Maybe not. A technique which looks to shock and appal the internet, Vanja admits that serving coffee in a carrot isn’t very practical because it can leak and because of its size, has to be a very strong serving.

“It would be very hard to drink out of because it doesn’t hold coffee well,” she confessed.

Instead, the café will continue to trial different variations of coffee-food combos all in the name of fun.

That being said, one eager commenter thought the creation was an excellent idea writing, “Wow! So creative you guys! Keep re-inventing the wheel I say!!!”

Source: Independent

Red Onions Pack a Cancer-Fighting Punch, Study Reveals

The next time you walk down the produce aisle of your grocery store, you may want to reach for red onions if you are looking to fight off cancer.

In the first study to examine how effective Ontario-grown onions are at killing cancer cells, U of G researchers have found that not all onions are created equal.

Engineering professor Suresh Neethirajan and PhD student Abdulmonem Murayyan tested five onion types grown in Ontario and discovered the Ruby Ring onion variety came out on top.

Onions as a superfood are still not well known. But they contain one of the highest concentrations of quercetin, a type of flavonoid, and Ontario onions boasts particularly high levels of the compound compared to some parts of the world.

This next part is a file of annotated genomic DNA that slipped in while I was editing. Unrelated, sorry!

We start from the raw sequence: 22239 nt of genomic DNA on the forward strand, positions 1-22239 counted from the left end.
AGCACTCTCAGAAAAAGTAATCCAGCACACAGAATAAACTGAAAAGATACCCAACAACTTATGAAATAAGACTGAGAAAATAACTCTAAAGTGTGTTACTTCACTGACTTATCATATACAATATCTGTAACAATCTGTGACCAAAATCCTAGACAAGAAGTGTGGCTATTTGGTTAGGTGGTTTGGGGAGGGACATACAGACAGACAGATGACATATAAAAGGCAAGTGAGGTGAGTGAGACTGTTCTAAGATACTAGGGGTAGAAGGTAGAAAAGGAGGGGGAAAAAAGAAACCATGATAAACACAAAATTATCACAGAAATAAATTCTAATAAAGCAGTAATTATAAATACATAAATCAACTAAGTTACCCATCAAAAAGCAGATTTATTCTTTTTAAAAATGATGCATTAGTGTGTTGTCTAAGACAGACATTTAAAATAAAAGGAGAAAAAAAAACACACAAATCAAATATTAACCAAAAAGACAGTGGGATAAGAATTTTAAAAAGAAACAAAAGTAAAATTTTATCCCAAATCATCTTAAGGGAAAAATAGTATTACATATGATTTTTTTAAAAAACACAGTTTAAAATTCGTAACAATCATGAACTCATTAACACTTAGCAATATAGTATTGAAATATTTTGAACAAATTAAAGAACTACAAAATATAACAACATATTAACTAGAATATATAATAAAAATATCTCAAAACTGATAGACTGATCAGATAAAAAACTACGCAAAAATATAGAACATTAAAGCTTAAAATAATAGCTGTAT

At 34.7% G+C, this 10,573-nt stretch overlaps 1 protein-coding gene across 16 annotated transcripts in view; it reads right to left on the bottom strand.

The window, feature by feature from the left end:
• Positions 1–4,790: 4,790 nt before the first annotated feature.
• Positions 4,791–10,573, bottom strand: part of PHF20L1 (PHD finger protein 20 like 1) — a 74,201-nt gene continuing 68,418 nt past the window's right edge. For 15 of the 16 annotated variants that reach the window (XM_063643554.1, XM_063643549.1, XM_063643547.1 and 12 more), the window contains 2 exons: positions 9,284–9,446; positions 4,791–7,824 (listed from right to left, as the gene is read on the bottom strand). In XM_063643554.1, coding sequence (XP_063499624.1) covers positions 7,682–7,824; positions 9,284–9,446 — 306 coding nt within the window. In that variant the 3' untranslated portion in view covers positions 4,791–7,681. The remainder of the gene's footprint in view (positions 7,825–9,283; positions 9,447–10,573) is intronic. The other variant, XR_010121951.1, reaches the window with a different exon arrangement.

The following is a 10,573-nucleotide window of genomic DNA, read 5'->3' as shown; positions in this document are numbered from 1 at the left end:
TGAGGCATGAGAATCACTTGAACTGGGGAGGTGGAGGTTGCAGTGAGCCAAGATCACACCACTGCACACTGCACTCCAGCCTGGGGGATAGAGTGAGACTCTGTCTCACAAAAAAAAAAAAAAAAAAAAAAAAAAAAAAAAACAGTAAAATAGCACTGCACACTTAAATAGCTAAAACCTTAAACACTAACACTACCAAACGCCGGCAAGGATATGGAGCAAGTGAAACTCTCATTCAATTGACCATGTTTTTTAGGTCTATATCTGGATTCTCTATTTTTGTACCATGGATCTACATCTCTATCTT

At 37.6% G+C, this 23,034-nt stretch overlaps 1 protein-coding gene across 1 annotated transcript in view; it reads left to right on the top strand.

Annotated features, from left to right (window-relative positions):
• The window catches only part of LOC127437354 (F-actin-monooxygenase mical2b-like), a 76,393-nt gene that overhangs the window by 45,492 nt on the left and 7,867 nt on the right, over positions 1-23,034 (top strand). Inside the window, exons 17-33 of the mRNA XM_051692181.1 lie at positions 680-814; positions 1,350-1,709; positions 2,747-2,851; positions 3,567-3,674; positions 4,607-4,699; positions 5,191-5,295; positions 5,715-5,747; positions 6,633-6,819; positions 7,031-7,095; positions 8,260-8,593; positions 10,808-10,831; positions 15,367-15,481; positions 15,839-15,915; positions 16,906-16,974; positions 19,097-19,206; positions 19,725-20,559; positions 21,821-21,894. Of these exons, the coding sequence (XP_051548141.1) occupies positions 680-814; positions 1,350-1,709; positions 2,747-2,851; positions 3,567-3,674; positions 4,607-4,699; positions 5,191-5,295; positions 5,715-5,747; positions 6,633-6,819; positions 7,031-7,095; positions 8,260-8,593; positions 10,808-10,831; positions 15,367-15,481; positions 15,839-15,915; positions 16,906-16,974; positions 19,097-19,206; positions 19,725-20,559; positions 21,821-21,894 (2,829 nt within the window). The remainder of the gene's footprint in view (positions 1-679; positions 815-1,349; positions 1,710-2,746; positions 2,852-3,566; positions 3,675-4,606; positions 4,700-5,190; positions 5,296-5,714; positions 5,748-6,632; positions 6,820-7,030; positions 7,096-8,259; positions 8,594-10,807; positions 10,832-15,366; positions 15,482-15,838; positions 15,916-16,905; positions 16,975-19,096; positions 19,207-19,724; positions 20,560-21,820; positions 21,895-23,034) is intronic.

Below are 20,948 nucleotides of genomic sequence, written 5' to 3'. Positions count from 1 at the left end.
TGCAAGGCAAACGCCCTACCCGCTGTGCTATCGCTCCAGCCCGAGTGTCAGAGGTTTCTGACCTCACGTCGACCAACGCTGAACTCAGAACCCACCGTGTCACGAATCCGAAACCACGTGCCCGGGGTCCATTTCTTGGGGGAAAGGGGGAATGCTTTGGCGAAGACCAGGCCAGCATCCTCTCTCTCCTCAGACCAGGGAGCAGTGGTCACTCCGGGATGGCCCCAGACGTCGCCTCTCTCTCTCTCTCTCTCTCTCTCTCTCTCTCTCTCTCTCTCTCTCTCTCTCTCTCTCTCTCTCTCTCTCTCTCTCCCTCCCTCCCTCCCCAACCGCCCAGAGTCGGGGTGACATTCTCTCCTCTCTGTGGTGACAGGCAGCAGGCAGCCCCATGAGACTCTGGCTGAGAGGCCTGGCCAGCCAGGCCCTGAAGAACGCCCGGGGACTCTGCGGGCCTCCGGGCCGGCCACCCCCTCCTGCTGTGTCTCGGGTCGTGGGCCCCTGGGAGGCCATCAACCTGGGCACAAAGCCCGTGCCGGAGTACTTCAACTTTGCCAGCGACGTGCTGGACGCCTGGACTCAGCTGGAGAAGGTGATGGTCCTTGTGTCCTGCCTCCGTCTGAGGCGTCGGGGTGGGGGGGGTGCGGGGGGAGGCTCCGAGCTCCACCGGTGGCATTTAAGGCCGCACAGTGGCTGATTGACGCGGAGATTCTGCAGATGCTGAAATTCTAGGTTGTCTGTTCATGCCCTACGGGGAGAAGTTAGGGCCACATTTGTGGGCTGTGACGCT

The Guelph study revealed that the red onion not only has high levels of quercetin, but also high amounts of anthocyanin, which enriches the scavenging properties of quercetin molecules, said Murayyan, study’s lead author.

“Anthocyanin is instrumental in providing colour to fruits and vegetables so it makes sense that the red onions, which are darkest in colour, would have the most cancer-fighting power.”

Published recently in Food Research International, the study involved placing colon cancer cells in direct contact with quercetin extracted from the five different onion varieties.

“We found onions are excellent at killing cancer cells,” said Murayyan. “Onions activate pathways that encourage cancer cells to undergo cell death. They promote an unfavourable environment for cancer cells and they disrupt communication between cancer cells, which inhibits growth.”

The researchers have also recently determined onions are effective at killing breast cancer cells.

“The next step will be to test the vegetable’s cancer-fighting powers in human trials,” said Murayyan.

These findings follow a recent study by the researchers on new extraction technique that eliminates the use of chemicals, making the quercetin found in onions more suitable for consumption.

Other extraction methods use solvents that can leave a toxic residue which is then ingested in food, said Neethirajan.

“This new method that we tested to be effective only uses super-heated water in a pressurized container,” he said. “Developing a chemical-free extraction method is important because it means we can use onion’s cancer-fighting properties in nutraceuticals and in pill form.”

While we can currently include this superfood in salads and on burgers as a preventative measure, the researchers expect onion extract will eventually be added to food products such as juice or baked goods and be sold in pill form as a type of natural cancer treatment.

Source: University of Guelph